Hawkeye P.O.V.: Bullying a problem that needs better solutions

ULM Hawkeye

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The Hawkeye would like to remind people of one the lesser known awareness causes of October: National Bullying Prevention Month.

It was started in 2006 by PACER’s National Bullying Prevention Center because they felt that bullying was an underrated problem in America.

Although the National Center for Educational Statistics says bullying rates are down since 1995, the rates aren’t low enough that the month isn’t needed.

Some schools created anti-bullying programs to combat bullying but studies show that these programs actually increase bullying.

Anti-bullying programs often show new ways to bully, and in some cases how to get a way with bullying.

It’s important that if a school makes an anti-bullying program to avoid giving the tormenters new ways to avoid making other kids lives even harder.

Schools also need to realize that bullying can’t be stopped in a month and needs to be a year round effort.

Another way to stop bullying in schools is to encourage or kids to stand up for victims of harassment.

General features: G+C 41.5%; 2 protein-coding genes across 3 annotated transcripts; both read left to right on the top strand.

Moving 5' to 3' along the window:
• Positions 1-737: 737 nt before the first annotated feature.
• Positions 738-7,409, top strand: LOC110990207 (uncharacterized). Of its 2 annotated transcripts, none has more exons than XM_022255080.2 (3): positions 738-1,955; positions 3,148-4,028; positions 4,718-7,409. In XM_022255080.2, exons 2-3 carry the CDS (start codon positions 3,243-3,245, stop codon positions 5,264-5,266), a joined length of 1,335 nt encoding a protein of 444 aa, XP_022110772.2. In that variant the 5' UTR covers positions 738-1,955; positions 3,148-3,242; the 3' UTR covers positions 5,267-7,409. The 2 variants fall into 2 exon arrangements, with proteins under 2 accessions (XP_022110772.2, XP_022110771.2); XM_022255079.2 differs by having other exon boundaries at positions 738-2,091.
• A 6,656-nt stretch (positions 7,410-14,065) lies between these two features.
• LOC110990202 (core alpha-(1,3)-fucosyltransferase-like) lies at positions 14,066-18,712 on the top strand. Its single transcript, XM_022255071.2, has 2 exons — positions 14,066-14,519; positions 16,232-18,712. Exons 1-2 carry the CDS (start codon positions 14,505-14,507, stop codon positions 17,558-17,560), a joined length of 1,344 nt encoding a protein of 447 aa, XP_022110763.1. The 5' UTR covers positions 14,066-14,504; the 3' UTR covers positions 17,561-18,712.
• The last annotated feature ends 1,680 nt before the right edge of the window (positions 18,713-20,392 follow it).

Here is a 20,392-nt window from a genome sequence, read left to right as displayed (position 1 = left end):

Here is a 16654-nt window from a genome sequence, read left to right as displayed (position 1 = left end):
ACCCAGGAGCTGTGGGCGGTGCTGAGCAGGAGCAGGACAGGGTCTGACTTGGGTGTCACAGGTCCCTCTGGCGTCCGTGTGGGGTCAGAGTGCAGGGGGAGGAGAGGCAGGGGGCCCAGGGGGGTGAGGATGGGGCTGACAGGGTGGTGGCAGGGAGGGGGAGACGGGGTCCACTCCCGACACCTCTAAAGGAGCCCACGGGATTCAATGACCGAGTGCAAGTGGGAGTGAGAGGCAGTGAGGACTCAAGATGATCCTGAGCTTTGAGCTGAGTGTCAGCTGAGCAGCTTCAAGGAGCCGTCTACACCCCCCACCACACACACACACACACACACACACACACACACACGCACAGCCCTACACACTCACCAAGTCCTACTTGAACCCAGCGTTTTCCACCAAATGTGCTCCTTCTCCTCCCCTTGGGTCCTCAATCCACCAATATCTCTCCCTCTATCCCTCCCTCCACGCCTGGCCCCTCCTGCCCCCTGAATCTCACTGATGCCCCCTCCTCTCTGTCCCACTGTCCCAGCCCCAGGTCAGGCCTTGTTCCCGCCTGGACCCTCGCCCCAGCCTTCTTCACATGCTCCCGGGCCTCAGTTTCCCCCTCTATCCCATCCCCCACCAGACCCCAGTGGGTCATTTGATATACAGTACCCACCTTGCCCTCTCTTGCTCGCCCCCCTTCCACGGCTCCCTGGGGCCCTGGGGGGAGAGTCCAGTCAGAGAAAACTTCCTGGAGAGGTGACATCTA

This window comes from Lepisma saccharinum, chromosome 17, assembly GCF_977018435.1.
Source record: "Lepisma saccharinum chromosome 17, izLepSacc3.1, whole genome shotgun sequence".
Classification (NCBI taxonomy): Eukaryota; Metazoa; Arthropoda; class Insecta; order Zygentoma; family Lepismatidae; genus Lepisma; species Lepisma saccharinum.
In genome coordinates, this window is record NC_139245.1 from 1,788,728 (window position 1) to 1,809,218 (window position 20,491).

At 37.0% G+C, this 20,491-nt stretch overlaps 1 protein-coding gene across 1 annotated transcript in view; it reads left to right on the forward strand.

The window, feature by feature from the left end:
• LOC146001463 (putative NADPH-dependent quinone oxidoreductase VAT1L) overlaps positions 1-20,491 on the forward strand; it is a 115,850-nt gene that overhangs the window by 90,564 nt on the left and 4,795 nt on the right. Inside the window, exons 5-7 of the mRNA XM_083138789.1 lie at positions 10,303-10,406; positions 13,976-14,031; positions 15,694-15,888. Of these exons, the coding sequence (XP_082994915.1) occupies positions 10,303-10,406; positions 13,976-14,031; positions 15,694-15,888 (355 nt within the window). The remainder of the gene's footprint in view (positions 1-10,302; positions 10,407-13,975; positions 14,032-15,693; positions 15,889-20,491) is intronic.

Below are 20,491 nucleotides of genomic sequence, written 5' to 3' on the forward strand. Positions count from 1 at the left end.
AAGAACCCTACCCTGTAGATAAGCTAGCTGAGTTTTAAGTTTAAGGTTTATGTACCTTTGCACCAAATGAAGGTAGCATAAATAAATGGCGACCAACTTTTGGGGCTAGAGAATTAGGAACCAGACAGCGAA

For example, in Arizona a high school quarterback and his teammates started looking out for a girl with a brain disorder, per her mother’s request, who was being called names and had trash thrown at her. Now she longer gets bullied and they have a new fan.

Teachers and other administrators can’t always be there to supervise kids. That’s why it’s important for the victim’s peers to look out for them.

However it’s important for adults to actually supervise kids and take reports about bullying seriously. Better to be safe than sorry.

The most important part of bullying prevention falls on the parent’s shoulders. Monitor your kid’s social media to make sure they aren’t bullying or being bullied. Schools and courts can’t always take serious actions against bullies but parents have a chance to stop it.

There may not be a ribbon for anti-bullying but that doesn’t make it any less important than other causes.